“Building the new high school (Sioux Falls Jefferson) helped with the ratios, but we could always use more support,” said Travis Sieber, who heads the counseling department at Washington High, which has six counselors for 1,870 students. “Sometimes the mental health related duties become so top heavy that there aren’t enough hours in the day to address other aspects of the job, like academic support and post-high school planning.”
Sieber, in his 14th year at Washington, saw slippage in student performance following the spring of 2020, when classes went online. That loss of structure and in-person interaction fostered bad habits that were hard to break, he said, not to mention pandemic-related hardships faced by many families.
“For the first time in any of our generations, adults didn’t have all the answers when it came to safety and housing and a sense that everything would be OK,” said Seiber. “That created a sense of heightened anxiety that was passed down to students.”
This year, Washington’s counseling department set up a weekly programming series called the “Warrior 24,” an effort to address 24 mental health topics over 24 weeks for 24 minutes every Thursday. The group surveyed students to find out their top concerns, which ranged from “burnout or pressure from activities” to “sleep issues and time management” and “stress and anxiety management.”
Help is also available outside the school, with medical providers such as Avera Behavioral Health, Southeastern Behavioral Health and the Lutheran Social Services PATH program partnering with the school district and taking on referrals. The Helpline Center offers a Text4Hope program that provides crisis texting support for all high school students in the state.
For most students, though, it helps to have a guiding hand and familiar face in the school hallways to enhance the educational experience. Sioux Falls used federal Elementary and Secondary School Emergency Relief funds to add seven more school counselors for 2021-22, encouraging them to actively engage with students rather than waiting to be consulted.
“It’s important to get counselors into the classrooms not only for academic support, but social/emotional support and the college/career aspect,” said Patti Lake-Torbert, coordinator of counseling services for the state’s largest school district. “That is where the hope comes from, because we all need to know what our ‘why’ is, such as ‘why am I in school?’ We want to make sure students know that we believe in them and their ability to make decisions about what they want their future to look like, and we’re here to help.”
Putting families in focus
In Dell Rapids, Sara Holmberg and her fellow counselors know that encouraging mental health conversations when appropriate is a team effort that stretches into households, where real solutions await.
“Even if I could meet with every kid, I don’t know their family dynamics,” Holmberg said. “Everything might be fine one day and there could be a family crisis soon after.”
Dell Rapids Superintendent Summer Schultz started looking for ways to expand the school district’s outreach after seeing mental health concerns bubble to the surface during the height of the pandemic.
“The wheels had been turning for a while,” said Schultz, president-elect of the South Dakota School Superintendents Association. “We had all been searching for mental health support and exploring ways to fund it. But it’s heightened when families are dealing with repercussions of COVID-19 – losing family members, losing income or jobs, kids at home, rising inflation. These issues are not diminishing as things begin to become more normal. And when one person is suffering, the whole family suffers.”
In partnership with the Utah-based Cook Center for Human Connection, Dell Rapids offers “virtual mental health nights” with online support for families from trained professionals. That program will be expanded using ESSER funds to provide a family coaching component, where parents have 24/7 access to consultants who can help with everything from behavioral issues to making a household schedule.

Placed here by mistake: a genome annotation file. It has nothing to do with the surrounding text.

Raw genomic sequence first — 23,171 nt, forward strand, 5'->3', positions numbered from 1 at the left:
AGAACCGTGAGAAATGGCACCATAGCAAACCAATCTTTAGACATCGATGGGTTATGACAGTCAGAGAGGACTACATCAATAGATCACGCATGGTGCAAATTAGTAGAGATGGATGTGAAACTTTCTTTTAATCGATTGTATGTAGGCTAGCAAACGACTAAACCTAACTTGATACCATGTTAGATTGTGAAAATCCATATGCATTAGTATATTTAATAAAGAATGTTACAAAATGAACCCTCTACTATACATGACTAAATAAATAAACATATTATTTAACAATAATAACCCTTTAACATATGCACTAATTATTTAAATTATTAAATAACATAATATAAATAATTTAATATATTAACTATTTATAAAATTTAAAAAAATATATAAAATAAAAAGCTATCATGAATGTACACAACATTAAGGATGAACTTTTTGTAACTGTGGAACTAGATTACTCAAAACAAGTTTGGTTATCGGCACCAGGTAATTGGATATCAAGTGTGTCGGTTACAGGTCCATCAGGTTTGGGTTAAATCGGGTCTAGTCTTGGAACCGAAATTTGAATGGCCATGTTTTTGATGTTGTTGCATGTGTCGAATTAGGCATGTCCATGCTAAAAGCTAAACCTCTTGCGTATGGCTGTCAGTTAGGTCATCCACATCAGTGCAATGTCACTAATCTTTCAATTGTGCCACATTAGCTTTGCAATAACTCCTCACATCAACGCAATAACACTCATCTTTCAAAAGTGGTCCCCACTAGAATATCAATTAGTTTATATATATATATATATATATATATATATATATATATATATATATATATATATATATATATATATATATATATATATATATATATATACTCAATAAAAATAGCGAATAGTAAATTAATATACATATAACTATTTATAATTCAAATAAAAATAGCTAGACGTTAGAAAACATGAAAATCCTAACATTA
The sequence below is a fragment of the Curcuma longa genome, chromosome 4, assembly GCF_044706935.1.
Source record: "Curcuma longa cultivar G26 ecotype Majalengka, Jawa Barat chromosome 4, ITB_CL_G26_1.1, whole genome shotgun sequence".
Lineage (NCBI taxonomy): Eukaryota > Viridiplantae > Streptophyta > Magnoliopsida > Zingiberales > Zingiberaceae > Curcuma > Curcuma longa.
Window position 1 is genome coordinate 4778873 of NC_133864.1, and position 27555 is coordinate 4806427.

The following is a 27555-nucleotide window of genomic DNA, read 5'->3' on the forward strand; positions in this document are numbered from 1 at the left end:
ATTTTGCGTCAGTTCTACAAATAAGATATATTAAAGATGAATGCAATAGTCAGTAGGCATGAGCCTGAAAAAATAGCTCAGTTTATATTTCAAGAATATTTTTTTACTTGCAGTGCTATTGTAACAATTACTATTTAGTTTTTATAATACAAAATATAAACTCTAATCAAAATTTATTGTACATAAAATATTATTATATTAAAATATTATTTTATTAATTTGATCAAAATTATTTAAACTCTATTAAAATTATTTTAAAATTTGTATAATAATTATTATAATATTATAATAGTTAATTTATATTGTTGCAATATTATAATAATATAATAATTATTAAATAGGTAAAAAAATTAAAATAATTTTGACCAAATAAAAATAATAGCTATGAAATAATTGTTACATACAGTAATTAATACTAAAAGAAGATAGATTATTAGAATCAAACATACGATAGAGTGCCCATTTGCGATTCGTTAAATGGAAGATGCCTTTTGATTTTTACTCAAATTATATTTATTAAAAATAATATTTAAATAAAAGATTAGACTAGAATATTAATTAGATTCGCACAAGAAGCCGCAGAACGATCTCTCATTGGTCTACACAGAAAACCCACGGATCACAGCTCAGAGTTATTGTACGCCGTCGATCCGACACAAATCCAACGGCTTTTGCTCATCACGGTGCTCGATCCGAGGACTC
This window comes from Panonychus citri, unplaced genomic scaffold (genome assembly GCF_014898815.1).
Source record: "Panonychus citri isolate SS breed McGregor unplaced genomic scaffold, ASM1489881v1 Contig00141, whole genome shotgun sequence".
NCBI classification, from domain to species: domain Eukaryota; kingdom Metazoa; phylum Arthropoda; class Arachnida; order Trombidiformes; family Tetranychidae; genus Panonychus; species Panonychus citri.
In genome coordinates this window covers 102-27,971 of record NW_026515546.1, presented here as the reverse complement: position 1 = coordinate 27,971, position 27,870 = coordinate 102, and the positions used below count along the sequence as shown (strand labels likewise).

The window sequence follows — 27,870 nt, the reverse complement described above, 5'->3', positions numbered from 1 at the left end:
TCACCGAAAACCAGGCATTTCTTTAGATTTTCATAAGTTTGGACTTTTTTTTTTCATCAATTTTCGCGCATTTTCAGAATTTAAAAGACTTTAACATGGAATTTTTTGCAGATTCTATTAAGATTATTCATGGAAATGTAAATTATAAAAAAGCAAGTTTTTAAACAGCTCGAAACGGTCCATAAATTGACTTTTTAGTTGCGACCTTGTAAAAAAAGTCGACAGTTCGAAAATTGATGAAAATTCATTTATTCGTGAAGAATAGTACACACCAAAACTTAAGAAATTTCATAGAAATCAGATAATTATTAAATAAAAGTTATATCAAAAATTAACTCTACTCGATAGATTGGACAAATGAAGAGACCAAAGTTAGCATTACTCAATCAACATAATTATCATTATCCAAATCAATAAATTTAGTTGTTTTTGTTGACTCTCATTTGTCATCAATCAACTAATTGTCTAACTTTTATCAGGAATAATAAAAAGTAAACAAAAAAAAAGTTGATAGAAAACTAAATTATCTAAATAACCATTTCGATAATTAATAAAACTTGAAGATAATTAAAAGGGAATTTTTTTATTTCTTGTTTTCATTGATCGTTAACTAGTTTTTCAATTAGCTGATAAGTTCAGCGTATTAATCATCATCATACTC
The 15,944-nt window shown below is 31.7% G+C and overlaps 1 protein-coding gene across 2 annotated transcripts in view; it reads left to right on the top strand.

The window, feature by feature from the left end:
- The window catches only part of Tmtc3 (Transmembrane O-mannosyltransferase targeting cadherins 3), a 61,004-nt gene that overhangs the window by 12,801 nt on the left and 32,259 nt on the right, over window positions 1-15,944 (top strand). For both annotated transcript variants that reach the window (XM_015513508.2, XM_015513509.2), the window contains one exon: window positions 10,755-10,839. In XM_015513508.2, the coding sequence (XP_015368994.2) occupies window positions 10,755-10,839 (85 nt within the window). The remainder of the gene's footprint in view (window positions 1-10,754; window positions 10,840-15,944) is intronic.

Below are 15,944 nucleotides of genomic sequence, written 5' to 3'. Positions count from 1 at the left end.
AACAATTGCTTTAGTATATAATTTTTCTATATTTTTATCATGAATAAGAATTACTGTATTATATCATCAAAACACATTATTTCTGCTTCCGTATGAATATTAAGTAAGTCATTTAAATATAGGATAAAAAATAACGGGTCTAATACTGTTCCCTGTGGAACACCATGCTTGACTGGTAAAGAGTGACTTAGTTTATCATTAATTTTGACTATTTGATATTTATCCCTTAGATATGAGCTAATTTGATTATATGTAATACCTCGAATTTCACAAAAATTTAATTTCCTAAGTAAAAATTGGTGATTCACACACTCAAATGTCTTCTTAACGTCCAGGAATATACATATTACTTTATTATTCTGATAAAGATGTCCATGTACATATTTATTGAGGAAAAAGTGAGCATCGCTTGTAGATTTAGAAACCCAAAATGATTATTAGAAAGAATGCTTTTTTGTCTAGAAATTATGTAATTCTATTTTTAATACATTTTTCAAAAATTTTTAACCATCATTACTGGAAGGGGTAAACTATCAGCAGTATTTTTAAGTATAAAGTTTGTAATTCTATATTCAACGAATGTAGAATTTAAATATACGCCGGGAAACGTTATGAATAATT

The school district is also utilizing an animated series called “My Life is Worth Living” created by Terry Thoren, who helped produce the “Rugrats” television show on Nickelodeon in the 1990s. The character-driven YouTube videos focus on topics such bullying, suicidal ideation, sexual orientation and abuse.
“The series does a really good job of modeling for parents,” said Holmberg. “It gives them the language to talk about these things. Sometimes parents don’t want to push too much, so this serves as an icebreaker.”
She recommended the video series to a student who was struggling with anxiety and depression. “After watching it, they had the language to talk to me about it,” she said. “They said, ‘I feel anxious and can’t catch my breath. I don’t see anyone else struggling with this.’”
Holmberg responded by saying that in the video, there were trusted people to speak with – and encouraged the student to consider peers or adults to share experiences with. “It helped them not be so tunnel-visioned on their own crisis,” she said. “It opened up a lot of possibilities.”
The hope among educators is that those possibilities will increase as new strategies and awareness emerge, protecting and inspiring students at a time when they need it most.
“One thing that the pandemic and other social events have done is bring mental health to the forefront,” said Seiber. “The stigma is slowly going away as young people are more willing to ask for help. I think we’re headed in the right direction.”
How to get mental health help and watch video series
Resources to get help for yourself or someone else who may be considering suicide:
The Helpline Center: Callers across the state can obtain county-specific resource information and be connected to a suicide hotline.
Call: 211 or 1-800-273-8255
Text: Text your zip code to 898211
Front Porch Coalition: 605-348-6692
National Suicide Prevention Lifeline/Indian Health Service hotline: 1-800-273-8255 (TALK)
Crisis Text Line: Text CONNECT to 741741
Animated Series: mylifeisworthliving.org
About Stu Whitney
Stu Whitney is an investigative reporter for South Dakota News Watch. A resident of Sioux Falls, Whitney is an award-winning reporter, editor and novelist with more than 30 years of experience in journalism.